Posted by hipstomp / Rain Noe  |  27 Jan 2012  |  Comments (1)


At last year's Interior Design Show in Toronto, Ikea pulled the sheets off of their bold country kitchen look, an aesthetic departure from the blonde-wood kitchens with which their showrooms had become associated. The kitchen won the show's Gold Booth Award and our entry on it quickly caught Facebook fire.


At this year's IDS, the design pendulum has swung the other way: Ikea's display kitchen features a distinctly sleek and modern look, one reportedly inspired by "the classic fashion combination of a black dress and pearls." In sharp contrast to last year's kitchen, where pots, pans, and kitchen storage objects were all made visible, this year's kitchen design renders most objects invisible, tucking them away behind glossy surfaces. In a second nod to the fashion world the backsplash tiles are meant to evoke patent leather quilted handbags and the island has received special focus.


Posted by Ray  |  16 Jan 2012  |  Comments (2)


We were pretty excited when we first heard about U.K.'s McKay Flooring use of reclaimed whiskey barrels for bespoke flooring; now they're back with veritable barrels of wall cladding. We'll leave the charming ’cross-the-pond spelling intact:

The original philosophy was to extend the life of the beautiful oak barrels, that would other wise have ended up as landfill, and manufacture solid wood parquet flooring from the staves and lids. Having achieved this to much acclaim we were still left with plenty of usable prime oak from the many staves that were unsuitable for converting into the thin flat strip flooring. We have now introduced Whisky Barrel Cobbles to the Whisky Barrel Flooring range.

Taking inspiration from the gentle curve of the contours of a whisky barrel we noticed the likeness to traditional granite cobble sets that once paved the streets or our native Glasgow. By cutting the staves down to hand sized blocks and applying some finishing and staining we've replicated the cobble look for use indoors utilising the authentic the casks cast off by the Scottish Whisky Industry.


Glasgow's Bruadar bar is among the first watering holes to boast a rustic oaky interior courtesy of McKay's.


Posted by hipstomp / Rain Noe  |   7 Dec 2011  |  Comments (1)


This Friday Apple opens its new retail space in New York City's Grand Central Terminal and it is huge. This morning Core77 got a sneak peek of the place, and while we initially thought it would only occupy the area above the stairs on the East Balcony, we were wrong. The 23,000-square-foot space wraps around the north end of the Main Concourse, going all the way to the escalators for those of you familiar with the terminal, and extends into rooms on the south end.

I'd wondered how Apple was going to deal with the lighting issues in the cavern-like Main Concourse, where the terminal's lighting is many stories above the floor; what they've done is outfit the tables with slender LED bars which, whether by design or coincidence, resemble smaller versions of the overhead lighting.


Since the store is located within a bustling train station, it will open at 7am for the convenience of commuters; other train-station-specific touches feature an Express Shopping counter facing the store's entrance, so harried train-takers who don't need to browse can quickly grab exactly what they came for, and special 15-minute Express Classes in using Apple gear are being scheduled around rush hour times.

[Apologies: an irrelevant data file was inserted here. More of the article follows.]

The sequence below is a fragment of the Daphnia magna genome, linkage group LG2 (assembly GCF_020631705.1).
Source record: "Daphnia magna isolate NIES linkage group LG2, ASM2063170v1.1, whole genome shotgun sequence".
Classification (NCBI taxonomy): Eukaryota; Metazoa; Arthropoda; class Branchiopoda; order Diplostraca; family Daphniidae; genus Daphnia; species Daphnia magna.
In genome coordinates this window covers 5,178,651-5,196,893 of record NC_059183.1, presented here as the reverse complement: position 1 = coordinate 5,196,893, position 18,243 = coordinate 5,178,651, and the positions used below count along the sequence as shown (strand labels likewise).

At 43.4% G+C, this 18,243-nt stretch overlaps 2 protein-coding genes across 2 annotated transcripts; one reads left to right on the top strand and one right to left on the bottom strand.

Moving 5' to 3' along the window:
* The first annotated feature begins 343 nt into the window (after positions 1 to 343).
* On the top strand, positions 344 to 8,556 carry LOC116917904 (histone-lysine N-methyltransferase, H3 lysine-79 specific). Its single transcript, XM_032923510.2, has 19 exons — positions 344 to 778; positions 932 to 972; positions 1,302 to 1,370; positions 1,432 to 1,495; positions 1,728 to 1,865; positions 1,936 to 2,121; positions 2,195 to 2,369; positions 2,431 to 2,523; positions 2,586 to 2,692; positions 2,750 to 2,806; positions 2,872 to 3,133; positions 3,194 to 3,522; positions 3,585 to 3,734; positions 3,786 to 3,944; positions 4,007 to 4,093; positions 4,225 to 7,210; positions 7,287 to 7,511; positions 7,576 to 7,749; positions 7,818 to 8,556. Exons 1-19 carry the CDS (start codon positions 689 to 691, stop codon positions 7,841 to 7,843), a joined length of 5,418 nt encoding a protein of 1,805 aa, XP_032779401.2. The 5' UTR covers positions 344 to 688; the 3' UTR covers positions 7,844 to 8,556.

Then there's Apple's recent push to create an experience where you needn't interact with a store employee if you don't want to, or are simply in a rush. An army of clerks were on hand to give EasyPay demos; I went to video one but it was literally over before I got the camera set up. You pick up an item, scan it with your iPhone/iPod Touch, punch in your iTunes password, then walk out with the thing. That's it. I asked the clerk how they'd prevent theft, and he said someone would check a receipt (presumably a digital one on your device) as you left the store.

With 750,000 people traipsing through Grand Central daily, the Apple Store is expected to draw huge revenue and boost traffic through surrounding businesses. It opens this Friday at (an uncharacteristically late) 10am.

Hit the jump for a few more shots.


Posted by Ray  |  23 Nov 2011  |  Comments (0)

We've covered several of AGENT's projects in the past, including an in-depth case study with Aava Mobile, as well as a couple of their newer furniture design projects at the ICFF this year. We were also pleased to see Alberto Villarreal, half of AGENT, at the Design Addict Conference South of the Border last month.


For their latest project, the Mexico City-based strategic design firm was invited, along with eight other designers, to develop a kitchen concept—another topic that we've seen lately—to showcase the appliance offerings of Mabe. Villarreal and his partner Michel Rojkind arrived at "Rehilite," Spanish for pinwheel, a culinary workstation with four 'wings,' each with its own dedicated function: compost/harvest, preparing, cooking, eating.

As opposed to a regular kitchen that uses the walls to allocate all the storage and working space, AGENT's concept concentrates all the action in a central island with the 4 wings. As an experimental yet visionary proposal, the concept presents new opportunities to generate architectural spaces from the inside-out, where eating, cooking and farming happen at the same central space of a house. Aesthetically, the concept was inspired by the dynamism and cyclic movement of the Pin Wheel.